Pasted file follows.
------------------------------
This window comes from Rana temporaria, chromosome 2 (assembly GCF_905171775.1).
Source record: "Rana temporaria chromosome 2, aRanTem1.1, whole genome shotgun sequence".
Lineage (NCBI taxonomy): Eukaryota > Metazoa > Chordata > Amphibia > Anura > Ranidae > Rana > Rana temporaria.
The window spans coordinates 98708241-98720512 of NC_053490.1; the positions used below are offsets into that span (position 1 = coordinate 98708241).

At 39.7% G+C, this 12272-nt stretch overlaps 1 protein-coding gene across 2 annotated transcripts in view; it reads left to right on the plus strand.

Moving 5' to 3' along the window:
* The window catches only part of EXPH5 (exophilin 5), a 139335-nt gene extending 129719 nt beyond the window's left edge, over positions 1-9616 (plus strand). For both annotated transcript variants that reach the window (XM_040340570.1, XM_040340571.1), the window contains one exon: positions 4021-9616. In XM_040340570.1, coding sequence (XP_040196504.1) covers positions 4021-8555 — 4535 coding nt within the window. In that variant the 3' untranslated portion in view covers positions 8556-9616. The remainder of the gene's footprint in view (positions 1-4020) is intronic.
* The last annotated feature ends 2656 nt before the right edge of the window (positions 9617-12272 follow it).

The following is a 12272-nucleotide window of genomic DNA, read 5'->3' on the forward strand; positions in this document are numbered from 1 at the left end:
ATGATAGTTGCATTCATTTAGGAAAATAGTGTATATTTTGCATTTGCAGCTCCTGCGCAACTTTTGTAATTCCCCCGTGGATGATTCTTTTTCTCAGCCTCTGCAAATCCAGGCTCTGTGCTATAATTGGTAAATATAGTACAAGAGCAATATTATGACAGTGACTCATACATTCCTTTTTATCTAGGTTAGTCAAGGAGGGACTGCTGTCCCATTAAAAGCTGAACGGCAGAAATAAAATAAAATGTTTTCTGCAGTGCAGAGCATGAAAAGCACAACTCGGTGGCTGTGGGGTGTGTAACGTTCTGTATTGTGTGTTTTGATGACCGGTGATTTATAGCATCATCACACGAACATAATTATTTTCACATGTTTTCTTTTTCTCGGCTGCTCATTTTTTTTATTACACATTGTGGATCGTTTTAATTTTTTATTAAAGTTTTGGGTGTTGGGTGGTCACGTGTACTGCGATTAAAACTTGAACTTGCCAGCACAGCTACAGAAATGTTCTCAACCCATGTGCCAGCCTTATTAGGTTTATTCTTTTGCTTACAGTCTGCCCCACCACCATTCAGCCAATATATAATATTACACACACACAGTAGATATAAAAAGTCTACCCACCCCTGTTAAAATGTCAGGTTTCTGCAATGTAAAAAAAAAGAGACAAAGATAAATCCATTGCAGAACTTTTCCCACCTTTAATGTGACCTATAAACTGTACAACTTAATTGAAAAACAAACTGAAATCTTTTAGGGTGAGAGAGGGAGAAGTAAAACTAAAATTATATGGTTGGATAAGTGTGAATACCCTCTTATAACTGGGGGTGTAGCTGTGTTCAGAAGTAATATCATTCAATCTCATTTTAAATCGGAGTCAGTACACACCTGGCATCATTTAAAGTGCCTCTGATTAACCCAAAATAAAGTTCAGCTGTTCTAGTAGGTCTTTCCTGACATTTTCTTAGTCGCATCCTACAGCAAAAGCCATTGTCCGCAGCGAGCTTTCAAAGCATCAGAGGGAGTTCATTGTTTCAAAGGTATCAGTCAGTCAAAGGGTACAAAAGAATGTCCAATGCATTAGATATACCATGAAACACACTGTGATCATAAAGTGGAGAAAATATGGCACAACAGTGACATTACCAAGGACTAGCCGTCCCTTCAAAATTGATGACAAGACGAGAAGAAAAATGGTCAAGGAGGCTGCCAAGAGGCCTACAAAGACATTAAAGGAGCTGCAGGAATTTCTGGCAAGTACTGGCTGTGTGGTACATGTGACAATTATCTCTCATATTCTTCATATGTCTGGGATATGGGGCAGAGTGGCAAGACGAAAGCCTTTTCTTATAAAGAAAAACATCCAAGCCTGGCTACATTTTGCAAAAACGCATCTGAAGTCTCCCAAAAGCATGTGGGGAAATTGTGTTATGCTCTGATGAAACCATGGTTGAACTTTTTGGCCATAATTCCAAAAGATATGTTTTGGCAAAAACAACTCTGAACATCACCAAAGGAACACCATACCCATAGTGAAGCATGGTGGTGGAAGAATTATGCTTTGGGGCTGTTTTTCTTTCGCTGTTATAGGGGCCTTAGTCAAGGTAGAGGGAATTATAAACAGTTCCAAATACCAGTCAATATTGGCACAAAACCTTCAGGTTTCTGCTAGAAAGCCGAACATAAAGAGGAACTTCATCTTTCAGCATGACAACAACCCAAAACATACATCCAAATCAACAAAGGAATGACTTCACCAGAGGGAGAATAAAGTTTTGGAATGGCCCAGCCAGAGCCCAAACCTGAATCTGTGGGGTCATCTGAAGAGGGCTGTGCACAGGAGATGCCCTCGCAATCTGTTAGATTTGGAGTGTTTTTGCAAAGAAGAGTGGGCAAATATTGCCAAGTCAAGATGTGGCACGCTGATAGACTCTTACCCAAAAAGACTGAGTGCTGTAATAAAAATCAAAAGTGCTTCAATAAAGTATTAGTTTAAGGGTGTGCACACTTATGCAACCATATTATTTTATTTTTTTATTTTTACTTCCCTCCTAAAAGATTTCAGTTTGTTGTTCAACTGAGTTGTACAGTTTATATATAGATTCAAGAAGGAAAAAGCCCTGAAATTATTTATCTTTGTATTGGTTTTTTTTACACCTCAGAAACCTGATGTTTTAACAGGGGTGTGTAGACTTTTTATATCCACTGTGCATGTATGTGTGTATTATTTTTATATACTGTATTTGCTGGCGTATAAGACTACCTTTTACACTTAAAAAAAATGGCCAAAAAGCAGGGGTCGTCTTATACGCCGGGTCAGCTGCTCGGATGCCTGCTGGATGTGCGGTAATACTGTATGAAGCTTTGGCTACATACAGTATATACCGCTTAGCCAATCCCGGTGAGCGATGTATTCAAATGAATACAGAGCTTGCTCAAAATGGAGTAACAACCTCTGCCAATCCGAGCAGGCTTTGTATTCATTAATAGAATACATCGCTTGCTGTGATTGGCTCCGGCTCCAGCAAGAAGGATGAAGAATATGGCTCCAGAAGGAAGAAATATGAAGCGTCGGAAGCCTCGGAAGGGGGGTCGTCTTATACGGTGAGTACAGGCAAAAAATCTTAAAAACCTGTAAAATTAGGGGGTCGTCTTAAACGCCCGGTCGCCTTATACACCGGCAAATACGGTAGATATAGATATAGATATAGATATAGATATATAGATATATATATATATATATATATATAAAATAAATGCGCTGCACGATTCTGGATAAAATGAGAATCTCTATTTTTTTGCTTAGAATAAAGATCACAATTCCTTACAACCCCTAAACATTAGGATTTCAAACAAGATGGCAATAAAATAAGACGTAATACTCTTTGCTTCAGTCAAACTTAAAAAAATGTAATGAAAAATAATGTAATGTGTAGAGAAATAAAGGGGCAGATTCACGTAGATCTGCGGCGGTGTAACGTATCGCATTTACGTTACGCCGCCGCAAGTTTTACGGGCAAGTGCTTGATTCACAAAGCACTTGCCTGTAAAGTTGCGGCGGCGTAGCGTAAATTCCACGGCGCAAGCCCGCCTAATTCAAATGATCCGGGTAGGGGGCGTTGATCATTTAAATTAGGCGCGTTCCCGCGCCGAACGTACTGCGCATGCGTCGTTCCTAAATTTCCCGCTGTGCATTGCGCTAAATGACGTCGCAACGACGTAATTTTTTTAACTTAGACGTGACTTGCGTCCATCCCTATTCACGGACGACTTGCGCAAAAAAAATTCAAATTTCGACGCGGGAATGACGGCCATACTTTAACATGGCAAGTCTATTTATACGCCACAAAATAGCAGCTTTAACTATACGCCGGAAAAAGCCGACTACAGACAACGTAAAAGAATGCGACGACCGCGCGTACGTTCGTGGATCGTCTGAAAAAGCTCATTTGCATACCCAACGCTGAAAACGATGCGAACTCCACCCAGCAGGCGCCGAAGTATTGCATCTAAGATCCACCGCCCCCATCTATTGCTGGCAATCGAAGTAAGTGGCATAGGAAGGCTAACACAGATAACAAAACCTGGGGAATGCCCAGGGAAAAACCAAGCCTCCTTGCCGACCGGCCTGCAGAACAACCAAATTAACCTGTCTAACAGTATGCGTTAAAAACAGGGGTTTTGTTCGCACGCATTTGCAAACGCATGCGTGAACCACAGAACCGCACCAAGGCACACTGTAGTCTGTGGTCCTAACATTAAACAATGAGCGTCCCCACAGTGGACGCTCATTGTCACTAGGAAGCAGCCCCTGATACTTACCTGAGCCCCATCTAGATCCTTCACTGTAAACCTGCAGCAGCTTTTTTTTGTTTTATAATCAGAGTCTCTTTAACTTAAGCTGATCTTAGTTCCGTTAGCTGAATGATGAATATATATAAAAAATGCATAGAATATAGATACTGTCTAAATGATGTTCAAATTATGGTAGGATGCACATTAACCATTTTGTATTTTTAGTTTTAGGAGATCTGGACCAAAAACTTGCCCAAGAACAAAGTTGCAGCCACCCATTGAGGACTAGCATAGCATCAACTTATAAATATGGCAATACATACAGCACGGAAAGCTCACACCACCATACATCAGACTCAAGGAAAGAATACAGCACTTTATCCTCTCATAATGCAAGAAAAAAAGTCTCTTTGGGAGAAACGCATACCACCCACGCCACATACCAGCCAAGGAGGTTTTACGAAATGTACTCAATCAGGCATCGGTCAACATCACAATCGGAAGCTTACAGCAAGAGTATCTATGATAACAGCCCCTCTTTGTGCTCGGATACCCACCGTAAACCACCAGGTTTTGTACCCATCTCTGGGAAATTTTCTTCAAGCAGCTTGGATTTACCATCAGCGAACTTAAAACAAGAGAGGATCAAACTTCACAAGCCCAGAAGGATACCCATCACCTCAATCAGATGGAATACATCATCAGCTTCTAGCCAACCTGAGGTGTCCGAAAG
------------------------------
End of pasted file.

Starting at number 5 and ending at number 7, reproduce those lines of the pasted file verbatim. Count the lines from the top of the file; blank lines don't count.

At 39.7% G+C, this 12272-nt stretch overlaps 1 protein-coding gene across 2 annotated transcripts in view; it reads left to right on the plus strand.

Moving 5' to 3' along the window:
* The window catches only part of EXPH5 (exophilin 5), a 139335-nt gene extending 129719 nt beyond the window's left edge, over positions 1-9616 (plus strand). For both annotated transcript variants that reach the window (XM_040340570.1, XM_040340571.1), the window contains one exon: positions 4021-9616. In XM_040340570.1, coding sequence (XP_040196504.1) covers positions 4021-8555 — 4535 coding nt within the window. In that variant the 3' untranslated portion in view covers positions 8556-9616. The remainder of the gene's footprint in view (positions 1-4020) is intronic.